Greece received a sigh of relief following the Troika recommendation last Friday, which paved the way for the country to receive its fifth tranche of bailout funds. However, economic and political challenges facing the country are by no means over, not least given that the Greek opposition party is still against austerity measures, and last week saw several dissident voices within the ruling party itself. Looking forwards the Greek 2011-15 fiscal and privatisation plan is due to be brought to Parliament later this month, as well as the European Summit on June 24th, which is expected to forge a new EU/IMF bailout package for Athens.
Elsewhere in the Eurozone, Portugal held its general election yesterday, where most analysts expect the centre-right Social Democrats to gain the upper hand over caretaker PM Socrates’ party. However, it is also expected that the Social Democrats won’t be able to form a government on their own, and will have to rely on the support of the smaller CDS Party, which may well bring about further political uncertainty. Hence, despite gaining ground last week, the troubles for the euro-area are far from over. Meanwhile it appears that at present political uncertainty is not just the privilege of Eurozone countries as Japan is currently going through a similar phase. The handling of events that unfolded following the March 11th earthquake and tsunami, allied with the nuclear crisis in Japan, has seen Naoto Kan’s troubles accumulate prompting pressure from within his own party to depart as soon as possible. With no clarity over the form or shape of the next government, and an ever growing debt burden the developments may prompt rating agencies to take further actions on the country and in turn may exert pressure on the JPY.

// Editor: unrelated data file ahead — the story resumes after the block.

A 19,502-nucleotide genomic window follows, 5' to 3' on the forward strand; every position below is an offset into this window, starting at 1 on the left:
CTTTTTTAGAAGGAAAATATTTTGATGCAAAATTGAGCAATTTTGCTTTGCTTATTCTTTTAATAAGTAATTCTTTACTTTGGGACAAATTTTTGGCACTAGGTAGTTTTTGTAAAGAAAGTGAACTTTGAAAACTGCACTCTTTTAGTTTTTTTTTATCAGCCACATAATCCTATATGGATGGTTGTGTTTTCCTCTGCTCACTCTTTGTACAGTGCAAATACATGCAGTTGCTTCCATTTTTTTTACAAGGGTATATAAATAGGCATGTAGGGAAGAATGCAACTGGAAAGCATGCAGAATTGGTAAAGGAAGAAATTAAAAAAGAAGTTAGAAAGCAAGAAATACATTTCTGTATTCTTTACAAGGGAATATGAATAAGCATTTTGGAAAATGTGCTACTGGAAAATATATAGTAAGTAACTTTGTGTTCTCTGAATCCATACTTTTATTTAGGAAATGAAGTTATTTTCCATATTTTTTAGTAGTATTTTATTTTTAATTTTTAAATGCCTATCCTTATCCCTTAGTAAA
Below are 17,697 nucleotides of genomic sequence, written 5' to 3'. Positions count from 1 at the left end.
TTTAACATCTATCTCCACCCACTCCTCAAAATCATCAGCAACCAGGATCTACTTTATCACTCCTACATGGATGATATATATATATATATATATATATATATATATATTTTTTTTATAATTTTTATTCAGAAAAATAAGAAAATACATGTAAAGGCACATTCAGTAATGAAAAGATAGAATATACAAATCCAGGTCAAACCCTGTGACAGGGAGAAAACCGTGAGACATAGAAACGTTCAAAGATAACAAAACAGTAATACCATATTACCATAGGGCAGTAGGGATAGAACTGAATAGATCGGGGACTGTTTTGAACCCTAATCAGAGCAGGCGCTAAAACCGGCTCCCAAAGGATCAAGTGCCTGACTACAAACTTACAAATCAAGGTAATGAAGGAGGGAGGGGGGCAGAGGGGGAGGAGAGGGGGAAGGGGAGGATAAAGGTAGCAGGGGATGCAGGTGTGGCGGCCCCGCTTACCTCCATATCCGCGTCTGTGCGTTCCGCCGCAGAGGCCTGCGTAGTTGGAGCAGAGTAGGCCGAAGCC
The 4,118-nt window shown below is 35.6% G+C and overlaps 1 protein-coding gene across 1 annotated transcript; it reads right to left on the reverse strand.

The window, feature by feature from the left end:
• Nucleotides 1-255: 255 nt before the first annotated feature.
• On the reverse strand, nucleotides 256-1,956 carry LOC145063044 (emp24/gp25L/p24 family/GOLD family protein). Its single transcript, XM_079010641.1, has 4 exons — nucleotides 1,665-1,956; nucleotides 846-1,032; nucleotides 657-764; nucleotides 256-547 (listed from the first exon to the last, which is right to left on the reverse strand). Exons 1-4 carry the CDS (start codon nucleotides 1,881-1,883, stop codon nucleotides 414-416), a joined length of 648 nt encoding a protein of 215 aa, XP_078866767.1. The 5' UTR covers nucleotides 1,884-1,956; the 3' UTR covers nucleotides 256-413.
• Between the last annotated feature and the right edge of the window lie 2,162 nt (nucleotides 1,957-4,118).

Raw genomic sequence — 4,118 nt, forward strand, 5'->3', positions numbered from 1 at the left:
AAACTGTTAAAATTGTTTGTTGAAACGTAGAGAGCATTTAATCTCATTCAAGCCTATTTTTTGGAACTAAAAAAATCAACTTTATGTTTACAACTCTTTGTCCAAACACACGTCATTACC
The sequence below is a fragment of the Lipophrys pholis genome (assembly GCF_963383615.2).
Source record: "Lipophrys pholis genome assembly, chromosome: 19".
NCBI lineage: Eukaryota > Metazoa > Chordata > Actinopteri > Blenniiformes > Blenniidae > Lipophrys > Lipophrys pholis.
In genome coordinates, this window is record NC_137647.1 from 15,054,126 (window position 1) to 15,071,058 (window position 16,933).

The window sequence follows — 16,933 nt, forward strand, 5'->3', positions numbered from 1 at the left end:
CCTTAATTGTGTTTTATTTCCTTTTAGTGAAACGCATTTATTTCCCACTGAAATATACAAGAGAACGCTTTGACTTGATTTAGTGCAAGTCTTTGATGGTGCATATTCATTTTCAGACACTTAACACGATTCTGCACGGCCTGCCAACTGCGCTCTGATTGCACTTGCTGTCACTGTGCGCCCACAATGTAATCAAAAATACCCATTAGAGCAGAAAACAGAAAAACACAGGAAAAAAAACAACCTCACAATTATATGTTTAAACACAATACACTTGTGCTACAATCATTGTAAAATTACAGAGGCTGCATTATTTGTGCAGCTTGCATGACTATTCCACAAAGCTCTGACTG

Looking elsewhere the US is tending to its own economic woes with the latest nonfarm payrolls data. Friday’s report showed that the US economy added a meagre 54K jobs in the month of May, much lower than analysts’ expectations, many of who had already cut their forecasts following the release of the ADP employment figures. On top of that politicians in Washington are still debating over raising the US debt ceiling, which has prompted Moody’s to warn over a potential sovereign outlook downgrade in the next few weeks if the indecision continues.
In terms of weekly events, markets will keep a close eye on the ECB and BoE rate decisions, where consensus sees no change at 1.25% and 0.5% respectively. However, market participants will watch keenly the ECB press-conference where Trichet is expected to provide clues for a July rate hike. If that is the case, then the EUR may see gains across the board, and Bunds and Euribor futures may come under pressure. Elsewhere, OPEC is scheduled to have its monthly meeting this week, where indications are for an increase in production, which allied with global economic uncertainty may weigh upon WTI and Brent crude futures. However, weakness in the USD-Index and on-going geopolitical tension in the MENA region are net positives for the crude market and may negate any heavy selling. Finally, the Reserve Bank of Australia also holds its rate decision meeting this week where consensus estimate is for no change, nonetheless it will be a key risk-event for the AUD.